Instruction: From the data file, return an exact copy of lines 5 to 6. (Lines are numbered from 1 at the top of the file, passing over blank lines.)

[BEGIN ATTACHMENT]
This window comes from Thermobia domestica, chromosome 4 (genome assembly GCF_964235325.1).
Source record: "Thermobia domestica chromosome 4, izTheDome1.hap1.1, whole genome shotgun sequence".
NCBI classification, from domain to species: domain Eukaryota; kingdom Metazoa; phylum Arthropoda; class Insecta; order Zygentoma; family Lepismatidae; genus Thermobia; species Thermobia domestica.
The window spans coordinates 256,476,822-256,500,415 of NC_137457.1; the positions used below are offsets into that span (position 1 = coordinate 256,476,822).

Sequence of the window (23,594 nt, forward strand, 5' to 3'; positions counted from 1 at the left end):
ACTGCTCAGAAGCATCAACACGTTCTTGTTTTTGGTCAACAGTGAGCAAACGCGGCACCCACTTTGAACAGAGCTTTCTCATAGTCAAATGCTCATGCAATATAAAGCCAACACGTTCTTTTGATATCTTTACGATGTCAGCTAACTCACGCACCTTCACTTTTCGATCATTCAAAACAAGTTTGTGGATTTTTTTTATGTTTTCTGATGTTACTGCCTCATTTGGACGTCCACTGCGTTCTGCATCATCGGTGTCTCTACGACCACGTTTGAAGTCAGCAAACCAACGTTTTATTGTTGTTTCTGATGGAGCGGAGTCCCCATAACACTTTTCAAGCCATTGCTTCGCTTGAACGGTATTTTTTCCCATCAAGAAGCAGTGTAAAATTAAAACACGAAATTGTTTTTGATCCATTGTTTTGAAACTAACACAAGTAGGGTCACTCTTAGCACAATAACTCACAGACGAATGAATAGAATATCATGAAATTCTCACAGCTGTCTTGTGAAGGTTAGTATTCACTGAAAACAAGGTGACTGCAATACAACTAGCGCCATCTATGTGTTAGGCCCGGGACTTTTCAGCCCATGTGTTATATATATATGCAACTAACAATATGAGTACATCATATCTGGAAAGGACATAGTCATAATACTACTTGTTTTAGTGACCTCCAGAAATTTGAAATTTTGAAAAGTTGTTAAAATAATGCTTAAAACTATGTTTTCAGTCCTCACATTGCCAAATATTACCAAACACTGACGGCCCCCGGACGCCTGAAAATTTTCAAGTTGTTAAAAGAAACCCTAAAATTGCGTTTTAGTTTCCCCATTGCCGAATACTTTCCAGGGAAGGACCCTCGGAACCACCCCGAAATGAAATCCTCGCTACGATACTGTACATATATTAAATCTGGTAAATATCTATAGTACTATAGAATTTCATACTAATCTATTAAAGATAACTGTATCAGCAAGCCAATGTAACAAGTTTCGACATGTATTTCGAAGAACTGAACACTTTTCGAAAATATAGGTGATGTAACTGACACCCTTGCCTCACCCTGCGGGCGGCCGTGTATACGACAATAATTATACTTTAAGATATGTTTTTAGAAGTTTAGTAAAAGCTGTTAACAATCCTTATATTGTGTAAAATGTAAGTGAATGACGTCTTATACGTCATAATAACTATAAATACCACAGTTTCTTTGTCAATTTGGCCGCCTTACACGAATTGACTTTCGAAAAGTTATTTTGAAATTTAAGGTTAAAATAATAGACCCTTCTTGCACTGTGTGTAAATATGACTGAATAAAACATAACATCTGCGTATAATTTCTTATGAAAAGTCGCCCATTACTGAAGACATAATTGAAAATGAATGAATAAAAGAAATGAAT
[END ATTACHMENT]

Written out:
Sequence of the window (23,594 nt, forward strand, 5' to 3'; positions counted from 1 at the left end):
ACTGCTCAGAAGCATCAACACGTTCTTGTTTTTGGTCAACAGTGAGCAAACGCGGCACCCACTTTGAACAGAGCTTTCTCATAGTCAAATGCTCATGCAATATAAAGCCAACACGTTCTTTTGATATCTTTACGATGTCAGCTAACTCACGCACCTTCACTTTTCGATCATTCAAAACAAGTTTGTGGATTTTTTTTATGTTTTCTGATGTTACTGCCTCATTTGGACGTCCACTGCGTTCTGCATCATCGGTGTCTCTACGACCACGTTTGAAGTCAGCAAACCAACGTTTTATTGTTGTTTCTGATGGAGCGGAGTCCCCATAACACTTTTCAAGCCATTGCTTCGCTTGAACGGTATTTTTTCCCATCAAGAAGCAGTGTAAAATTAAAACACGAAATTGTTTTTGATCCATTGTTTTGAAACTAACACAAGTAGGGTCACTCTTAGCACAATAACTCACAGACGAATGAATAGAATATCATGAAATTCTCACAGCTGTCTTGTGAAGGTTAGTATTCACTGAAAACAAGGTGACTGCAATACAACTAGCGCCATCTATGTGTTAGGCCCGGGACTTTTCAGCCCATGTGTTATATATATATGCAACTAACAATATGAGTACATCATATCTGGAAAGGACATAGTCATAATACTACTTGTTTTAGTGACCTCCAGAAATTTGAAATTTTGAAAAGTTGTTAAAATAATGCTTAAAACTATGTTTTCAGTCCTCACATTGCCAAATATTACCAAACACTGACGGCCCCCGGACGCCTGAAAATTTTCAAGTTGTTAAAAGAAACCCTAAAATTGCGTTTTAGTTTCCCCATTGCCGAATACTTTCCAGGGAAGGACCCTCGGAACCACCCCGAAATGAAATCCTCGCTACGATACTGTACATATATTAAATCTGGTAAATATCTATAGTACTATAGAATTTCATACTAATCTATTAAAGATAACTGTATCAGCAAGCCAATGTAACAAGTTTCGACATGTATTTCGAAGAACTGAACACTTTTCGAAAATATAGGTGATGTAACTGACACCCTTGCCTCACCCTGCGGGCGGCCGTGTATACGACAATAATTATACTTTAAGATATGTTTTTAGAAGTTTAGTAAAAGCTGTTAACAATCCTTATATTGTGTAAAATGTAAGTGAATGACGTCTTATACGTCATAATAACTATAAATACCACAGTTTCTTTGTCAATTTGGCCGCCTTACACGAATTGACTTTCGAAAAGTTATTTTGAAATTTAAGGTTAAAATAATAGACCCTTCTTGCACTGTGTGTAAATATGACTGAATAAAACATAACATCTGCGTATAATTTCTTATGAAAAGTCGCCCATTACTGAAGACATAATTGAAAATGAATGAATAAAAGAAATGAAT